When I took Geology in college, I loved the course. I only had one problem. It was very difficult for me to identify rocks and minerals in the field. If I had had this pocket field guide, the course would have been a snap.
Now, I enjoy taking my children to study outcroppings, and this book will be a great addition to our investigations.
First, the photographs are stunning. In fact, any temptation I might have had to develop my own samples is set aside by having these wonderful images to use.
Second, the information is detailed and thorough. There is a lot about the crystalline structure of each mineral, the hardness, and many tests that are specific to that particular mineral. There is a very good section that describes how to apply the hardness tests (I always had trouble memorizing that area for some reason). There is plenty of good safety information for how to use the various acids that can be employed to identify minerals. Everything is nicely summarized so it is easy to find.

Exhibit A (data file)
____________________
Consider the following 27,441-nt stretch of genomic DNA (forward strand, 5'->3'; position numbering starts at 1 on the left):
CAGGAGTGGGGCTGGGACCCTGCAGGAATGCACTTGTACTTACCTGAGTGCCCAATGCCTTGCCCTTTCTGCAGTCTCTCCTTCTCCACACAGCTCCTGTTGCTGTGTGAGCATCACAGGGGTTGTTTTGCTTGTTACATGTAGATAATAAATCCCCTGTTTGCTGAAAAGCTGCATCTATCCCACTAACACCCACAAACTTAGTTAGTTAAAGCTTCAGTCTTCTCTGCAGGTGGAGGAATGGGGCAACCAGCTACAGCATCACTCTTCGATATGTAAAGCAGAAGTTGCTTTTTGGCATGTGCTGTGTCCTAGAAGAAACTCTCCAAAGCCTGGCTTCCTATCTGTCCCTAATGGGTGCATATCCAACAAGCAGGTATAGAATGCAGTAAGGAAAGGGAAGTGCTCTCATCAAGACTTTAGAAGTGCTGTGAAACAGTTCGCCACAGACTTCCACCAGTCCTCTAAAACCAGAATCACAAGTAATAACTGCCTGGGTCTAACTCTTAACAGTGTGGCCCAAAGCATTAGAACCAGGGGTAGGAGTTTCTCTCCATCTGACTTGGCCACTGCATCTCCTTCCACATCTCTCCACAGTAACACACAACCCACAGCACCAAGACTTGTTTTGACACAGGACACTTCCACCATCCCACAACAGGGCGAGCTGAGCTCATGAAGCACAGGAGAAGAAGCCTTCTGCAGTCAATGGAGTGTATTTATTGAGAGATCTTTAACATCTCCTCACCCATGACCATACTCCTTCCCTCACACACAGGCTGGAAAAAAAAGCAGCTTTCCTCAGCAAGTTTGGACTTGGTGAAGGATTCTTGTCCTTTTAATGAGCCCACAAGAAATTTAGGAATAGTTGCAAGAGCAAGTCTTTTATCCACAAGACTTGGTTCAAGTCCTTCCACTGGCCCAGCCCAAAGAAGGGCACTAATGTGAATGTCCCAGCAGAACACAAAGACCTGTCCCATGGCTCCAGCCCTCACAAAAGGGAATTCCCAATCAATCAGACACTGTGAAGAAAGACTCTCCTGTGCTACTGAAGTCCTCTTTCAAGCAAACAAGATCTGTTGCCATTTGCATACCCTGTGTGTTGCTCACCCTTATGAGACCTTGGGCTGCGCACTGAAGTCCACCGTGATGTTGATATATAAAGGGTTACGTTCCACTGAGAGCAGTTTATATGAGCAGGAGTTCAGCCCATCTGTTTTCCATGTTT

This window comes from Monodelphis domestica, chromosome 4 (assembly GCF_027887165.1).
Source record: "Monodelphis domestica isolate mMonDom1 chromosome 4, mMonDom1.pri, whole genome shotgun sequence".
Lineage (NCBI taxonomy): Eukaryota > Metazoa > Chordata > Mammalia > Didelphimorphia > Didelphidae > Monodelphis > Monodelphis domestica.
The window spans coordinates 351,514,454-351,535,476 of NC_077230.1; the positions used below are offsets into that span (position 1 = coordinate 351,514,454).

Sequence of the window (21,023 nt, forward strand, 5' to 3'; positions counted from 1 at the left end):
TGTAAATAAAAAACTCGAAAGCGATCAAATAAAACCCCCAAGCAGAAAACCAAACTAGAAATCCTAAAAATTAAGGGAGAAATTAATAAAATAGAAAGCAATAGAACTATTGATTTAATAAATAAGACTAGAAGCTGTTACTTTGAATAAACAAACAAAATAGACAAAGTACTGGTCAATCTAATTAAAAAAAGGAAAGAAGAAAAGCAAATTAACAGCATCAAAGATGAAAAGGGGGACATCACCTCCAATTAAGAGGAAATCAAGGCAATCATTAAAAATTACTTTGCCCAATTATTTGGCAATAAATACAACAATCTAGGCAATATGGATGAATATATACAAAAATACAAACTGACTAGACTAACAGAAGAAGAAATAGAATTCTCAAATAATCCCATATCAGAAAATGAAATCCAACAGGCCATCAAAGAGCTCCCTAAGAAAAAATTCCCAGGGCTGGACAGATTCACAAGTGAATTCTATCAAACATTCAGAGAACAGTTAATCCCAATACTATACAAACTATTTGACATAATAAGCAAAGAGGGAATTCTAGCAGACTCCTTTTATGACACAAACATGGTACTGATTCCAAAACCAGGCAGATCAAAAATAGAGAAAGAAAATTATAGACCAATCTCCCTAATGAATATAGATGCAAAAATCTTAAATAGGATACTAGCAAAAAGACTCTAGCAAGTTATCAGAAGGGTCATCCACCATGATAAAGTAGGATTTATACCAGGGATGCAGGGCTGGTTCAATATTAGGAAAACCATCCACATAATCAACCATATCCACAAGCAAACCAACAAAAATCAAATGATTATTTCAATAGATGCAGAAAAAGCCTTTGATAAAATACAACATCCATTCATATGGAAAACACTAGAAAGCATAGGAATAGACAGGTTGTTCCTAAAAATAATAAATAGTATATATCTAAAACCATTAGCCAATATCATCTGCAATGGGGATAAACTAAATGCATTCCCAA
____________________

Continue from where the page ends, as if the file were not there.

Third, all those subtle distinctions about various kinds of igneous, metamorphic, and sedimentary rocks that used to puzzle me are very clear here. Whew!
Fourth, the book has great directions for locating good spots to examine rocks.
Fifth, you also receive a wonderful description of the equipment you need, and ways to use it safely.
Whether you think you like rocks or not, you should give this book a try. It will open up a very interesting world full of ways to locate and identify interesting rocks and understand the stories they can tell. As a result, you will have immensely more understanding of the world around you.
I also suggest that you read up on plate mechanics as well, so that you understand more about how the landscape is formed before erosion takes over. The combined knowledge of these two areas will greatly add to your understanding and appreciation of evolution.
Get in touch with the physical world around you as foundation knowledge!